PHILADELPHIA -- When June was nearing its end, Mike Minor was answering questions about the possibility of being removed from the Braves' starting rotation. Three months later, he is being asked about the impressive turnaround that has him primed to be a key part of Atlanta's postseason rotation.
"He went from possibly being on the brink of being sent down to being one of our most consistent pitchers over the last month or month and a half," third baseman Chipper Jones said. "He's been outstanding. He can go out and compete with anybody."
Minor took another step in his maturation process when he held his concentration after being given a seven-run, second-inning lead against Roy Halladay and the Phillies on Saturday. The 24-year-old has won four consecutive decisions and posted a 2.37 ERA in the 14 starts he has made since exiting June with a 6.20 ERA.
Minor has limited opponents to a .197 batting average and .247 on-base percentage during that 14-start span dating back to July 5. His teammate Kris Medlen is the only Major League pitcher to allow a lower batting average and on-base percentage during that time.
"It's just experience," Minor said. "It's about having a better game plan, pitching to my strengths and kind of knowing the guys and how to pitch them."
After selecting Minor out of Vanderbilt University with the seventh overall selection in the 2009 First-Year Player Draft, the Braves were forced to rush the left-hander to the Majors a little more than a calendar year later. The need for more development was evident, as Minor struggled near the end of the 2010 season and proved inconsistent during the 15 starts he made in 2011.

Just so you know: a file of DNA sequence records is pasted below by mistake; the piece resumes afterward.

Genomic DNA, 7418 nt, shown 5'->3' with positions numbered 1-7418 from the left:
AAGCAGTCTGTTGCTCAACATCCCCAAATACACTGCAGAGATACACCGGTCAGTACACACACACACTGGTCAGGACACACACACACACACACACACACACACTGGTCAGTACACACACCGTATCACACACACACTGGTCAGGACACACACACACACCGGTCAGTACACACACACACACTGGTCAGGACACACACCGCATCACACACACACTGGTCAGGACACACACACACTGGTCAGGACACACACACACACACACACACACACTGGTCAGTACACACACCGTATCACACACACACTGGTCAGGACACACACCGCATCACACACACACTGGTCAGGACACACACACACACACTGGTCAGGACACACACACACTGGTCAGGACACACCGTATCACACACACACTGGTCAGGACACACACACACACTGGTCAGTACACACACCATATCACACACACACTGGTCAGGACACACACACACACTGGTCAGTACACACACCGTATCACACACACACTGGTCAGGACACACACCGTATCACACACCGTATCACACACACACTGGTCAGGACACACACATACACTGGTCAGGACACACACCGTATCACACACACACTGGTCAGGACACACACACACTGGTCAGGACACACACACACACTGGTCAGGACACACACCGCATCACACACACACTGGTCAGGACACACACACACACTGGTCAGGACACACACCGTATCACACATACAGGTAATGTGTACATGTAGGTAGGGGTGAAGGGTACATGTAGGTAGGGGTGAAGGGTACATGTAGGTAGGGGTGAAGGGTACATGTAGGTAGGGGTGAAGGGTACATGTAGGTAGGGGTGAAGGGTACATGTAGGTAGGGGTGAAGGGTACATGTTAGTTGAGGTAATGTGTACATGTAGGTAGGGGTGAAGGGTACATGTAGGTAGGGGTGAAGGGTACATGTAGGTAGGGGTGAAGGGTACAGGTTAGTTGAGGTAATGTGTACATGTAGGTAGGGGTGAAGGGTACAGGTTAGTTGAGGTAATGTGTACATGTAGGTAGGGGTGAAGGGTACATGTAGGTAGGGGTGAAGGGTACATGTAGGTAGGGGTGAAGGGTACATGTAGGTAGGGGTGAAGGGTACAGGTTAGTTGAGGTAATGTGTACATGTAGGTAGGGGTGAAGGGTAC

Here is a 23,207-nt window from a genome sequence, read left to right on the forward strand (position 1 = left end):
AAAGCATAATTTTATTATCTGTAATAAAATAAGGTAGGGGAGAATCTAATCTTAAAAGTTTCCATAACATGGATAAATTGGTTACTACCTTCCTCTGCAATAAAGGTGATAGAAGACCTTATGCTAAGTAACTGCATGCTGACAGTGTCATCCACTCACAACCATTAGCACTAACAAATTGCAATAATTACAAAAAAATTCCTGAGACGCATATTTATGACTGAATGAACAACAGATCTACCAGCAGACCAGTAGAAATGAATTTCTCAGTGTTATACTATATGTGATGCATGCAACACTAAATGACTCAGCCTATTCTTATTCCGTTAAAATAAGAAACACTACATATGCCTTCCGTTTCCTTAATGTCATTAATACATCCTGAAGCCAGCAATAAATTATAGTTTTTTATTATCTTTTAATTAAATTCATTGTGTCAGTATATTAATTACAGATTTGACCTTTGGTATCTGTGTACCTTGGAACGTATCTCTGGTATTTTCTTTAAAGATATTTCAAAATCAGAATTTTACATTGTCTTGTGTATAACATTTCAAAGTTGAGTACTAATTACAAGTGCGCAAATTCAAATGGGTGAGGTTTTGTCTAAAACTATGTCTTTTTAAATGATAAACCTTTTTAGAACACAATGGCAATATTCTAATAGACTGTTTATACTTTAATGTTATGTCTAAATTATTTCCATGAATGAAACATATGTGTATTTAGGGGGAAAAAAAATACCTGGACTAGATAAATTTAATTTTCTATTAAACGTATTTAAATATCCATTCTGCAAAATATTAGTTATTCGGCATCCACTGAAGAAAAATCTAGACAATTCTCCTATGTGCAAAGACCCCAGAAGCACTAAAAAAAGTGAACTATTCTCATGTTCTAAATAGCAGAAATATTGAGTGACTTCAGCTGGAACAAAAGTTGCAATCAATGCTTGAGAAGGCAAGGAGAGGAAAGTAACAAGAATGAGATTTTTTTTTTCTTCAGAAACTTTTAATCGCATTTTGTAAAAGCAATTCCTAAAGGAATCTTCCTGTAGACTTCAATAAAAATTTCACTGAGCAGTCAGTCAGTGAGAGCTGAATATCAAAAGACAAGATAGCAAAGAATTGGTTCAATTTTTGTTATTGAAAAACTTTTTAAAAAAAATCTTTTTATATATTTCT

But over the past three months, Minor has made the Braves thankful that they remained patient through the growing pains.
Freeman trying to rediscover consistent stroke
PHILADELPHIA -- When Freddie Freeman returned to Citizens Bank Park on Sunday morning, he made sure to watch video of his three-run home run off Roy Halladay in the first inning of Saturday's win over the Phillies. Freeman is hoping the long ball will spark him down the stretch and allow him to escape the inconsistencies that have plagued him over the past month.
"I'm really struggling to find that consistent swing," Freeman said."It's like one swing feels great -- like with my first at-bat Saturday -- and then all of the sudden I'm under everything. I don't know if it's the same thing that happened to me last September. I'm just trying to get my swing back. I think we're almost there. There is light at the end of the tunnel."
Freeman batted .282 with 13 home runs and a .817 OPS in his first 95 games of the season. The 23-year-old first baseman entered Sunday hitting .216 with eight home runs and a .771 OPS over the last 42 games.
Freeman has had to deal with some discomfort in his left index finger since getting hit by Marlins shortstop Jose Reyes' throw in early June. But he said the finger has had nothing to do with his most recent struggles.
"Obviously, it's still there but it's not affecting anything," Freeman said. "Some days, it hurts a little more than others. But once the game begins, the adrenaline kicks in and I can't really feel it. It's not affecting my swing at all. It's just one of those slumps that everybody goes through."
Michael Bourn said his left thumb was still quite sore when he awoke on Sunday. The Braves do not believe there is anything structurally wrong. But they will send Bourn to see hand specialist Dr. Gary Lourie on Monday.
After getting a chance to rest on Sunday and again during Monday's off-day, Bourn hopes to return to the Braves' lineup on Tuesday. The All-Star center fielder jammed his thumb with a headfirst slide into second base during the fourth inning of Saturday's win over the Phillies.
Jones was out of the lineup for the last scheduled game of his career in Philadelphia on Sunday. Jones' two-hit performance in Saturday's win over the Phillies moved him past Lou Gehrig and into 57th place on the all-time hits list. He needs one hit to tie Roberto Alomar for fifth place on the all-time list for switch-hitters.
Mark Bowman is a reporter for MLB.com. This story was not subject to the approval of Major League Baseball or its clubs.